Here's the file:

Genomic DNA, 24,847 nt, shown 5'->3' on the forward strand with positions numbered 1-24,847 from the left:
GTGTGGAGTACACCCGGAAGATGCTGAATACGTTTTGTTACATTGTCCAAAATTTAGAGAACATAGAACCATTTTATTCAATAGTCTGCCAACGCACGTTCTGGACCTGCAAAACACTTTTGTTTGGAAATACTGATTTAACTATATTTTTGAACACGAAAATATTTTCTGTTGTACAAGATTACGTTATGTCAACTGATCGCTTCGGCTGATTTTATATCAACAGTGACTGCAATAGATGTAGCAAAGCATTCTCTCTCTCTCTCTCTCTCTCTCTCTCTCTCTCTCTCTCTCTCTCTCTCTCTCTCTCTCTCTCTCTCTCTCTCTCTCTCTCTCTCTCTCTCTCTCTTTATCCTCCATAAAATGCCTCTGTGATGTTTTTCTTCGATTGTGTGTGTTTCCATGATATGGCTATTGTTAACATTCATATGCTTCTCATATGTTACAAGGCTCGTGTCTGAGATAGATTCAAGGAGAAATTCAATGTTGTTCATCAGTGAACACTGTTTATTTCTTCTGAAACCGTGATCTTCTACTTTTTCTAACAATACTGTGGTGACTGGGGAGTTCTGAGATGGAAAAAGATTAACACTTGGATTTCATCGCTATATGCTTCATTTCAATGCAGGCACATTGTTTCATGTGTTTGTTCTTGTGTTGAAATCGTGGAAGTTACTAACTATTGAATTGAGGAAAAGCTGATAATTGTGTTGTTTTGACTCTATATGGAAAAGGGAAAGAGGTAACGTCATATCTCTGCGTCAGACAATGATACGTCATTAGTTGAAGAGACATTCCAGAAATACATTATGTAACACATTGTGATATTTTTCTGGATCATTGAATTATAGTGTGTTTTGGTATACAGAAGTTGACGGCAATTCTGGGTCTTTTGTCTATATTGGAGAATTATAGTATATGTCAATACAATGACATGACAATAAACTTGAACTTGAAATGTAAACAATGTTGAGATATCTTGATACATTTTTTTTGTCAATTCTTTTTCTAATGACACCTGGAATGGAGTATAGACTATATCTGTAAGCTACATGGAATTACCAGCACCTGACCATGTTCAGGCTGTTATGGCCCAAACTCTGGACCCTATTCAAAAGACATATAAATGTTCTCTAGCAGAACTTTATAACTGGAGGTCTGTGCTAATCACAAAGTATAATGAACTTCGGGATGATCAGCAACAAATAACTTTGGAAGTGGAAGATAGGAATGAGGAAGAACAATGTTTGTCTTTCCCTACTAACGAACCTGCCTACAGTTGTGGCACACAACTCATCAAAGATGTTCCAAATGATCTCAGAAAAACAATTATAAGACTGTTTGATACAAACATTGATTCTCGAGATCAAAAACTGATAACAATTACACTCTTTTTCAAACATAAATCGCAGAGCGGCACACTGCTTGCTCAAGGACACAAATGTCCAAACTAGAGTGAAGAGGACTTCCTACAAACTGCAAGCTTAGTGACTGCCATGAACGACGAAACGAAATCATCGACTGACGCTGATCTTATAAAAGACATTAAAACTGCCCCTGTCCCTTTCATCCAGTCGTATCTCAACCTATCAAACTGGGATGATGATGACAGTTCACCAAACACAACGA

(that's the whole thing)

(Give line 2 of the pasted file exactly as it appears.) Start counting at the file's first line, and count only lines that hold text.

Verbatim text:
GTGTGGAGTACACCCGGAAGATGCTGAATACGTTTTGTTACATTGTCCAAAATTTAGAGAACATAGAACCATTTTATTCAATAGTCTGCCAACGCACGTTCTGGACCTGCAAAACACTTTTGTTTGGAAATACTGATTTAACTATATTTTTGAACACGAAAATATTTTCTGTTGTACAAGATTACGTTATGTCAACTGATCGCTTCGGCTGATTTTATATCAACAGTGACTGCAATAGATGTAGCAAAGCATTCTCTCTCTCTCTCTCTCTCTCTCTCTCTCTCTCTCTCTCTCTCTCTCTCTCTCTCTCTCTCTCTCTCTCTCTCTCTCTCTCTCTCTCTCTCTCTCTTTATCCTCCATAAAATGCCTCTGTGATGTTTTTCTTCGATTGTGTGTGTTTCCATGATATGGCTATTGTTAACATTCATATGCTTCTCATATGTTACAAGGCTCGTGTCTGAGATAGATTCAAGGAGAAATTCAATGTTGTTCATCAGTGAACACTGTTTATTTCTTCTGAAACCGTGATCTTCTACTTTTTCTAACAATACTGTGGTGACTGGGGAGTTCTGAGATGGAAAAAGATTAACACTTGGATTTCATCGCTATATGCTTCATTTCAATGCAGGCACATTGTTTCATGTGTTTGTTCTTGTGTTGAAATCGTGGAAGTTACTAACTATTGAATTGAGGAAAAGCTGATAATTGTGTTGTTTTGACTCTATATGGAAAAGGGAAAGAGGTAACGTCATATCTCTGCGTCAGACAATGATACGTCATTAGTTGAAGAGACATTCCAGAAATACATTATGTAACACATTGTGATATTTTTCTGGATCATTGAATTATAGTGTGTTTTGGTATACAGAAGTTGACGGCAATTCTGGGTCTTTTGTCTATATTGGAGAATTATAGTATATGTCAATACAATGACATGACAATAAACTTGAACTTGAAATGTAAACAATGTTGAGATATCTTGATACATTTTTTTTGTCAATTCTTTTTCTAATGACACCTGGAATGGAGTATAGACTATATCTGTAAGCTACATGGAATTACCAGCACCTGACCATGTTCAGGCTGTTATGGCCCAAACTCTGGACCCTATTCAAAAGACATATAAATGTTCTCTAGCAGAACTTTATAACTGGAGGTCTGTGCTAATCACAAAGTATAATGAACTTCGGGATGATCAGCAACAAATAACTTTGGAAGTGGAAGATAGGAATGAGGAAGAACAATGTTTGTCTTTCCCTACTAACGAACCTGCCTACAGTTGTGGCACACAACTCATCAAAGATGTTCCAAATGATCTCAGAAAAACAATTATAAGACTGTTTGATACAAACATTGATTCTCGAGATCAAAAACTGATAACAATTACACTCTTTTTCAAACATAAATCGCAGAGCGGCACACTGCTTGCTCAAGGACACAAATGTCCAAACTAGAGTGAAGAGGACTTCCTACAAACTGCAAGCTTAGTGACTGCCATGAACGACGAAACGAAATCATCGACTGACGCTGATCTTATAAAAGACATTAAAACTGCCCCTGTCCCTTTCATCCAGTCGTATCTCAACCTATCAAACTGGGATGATGATGACAGTTCACCAAACACAACGA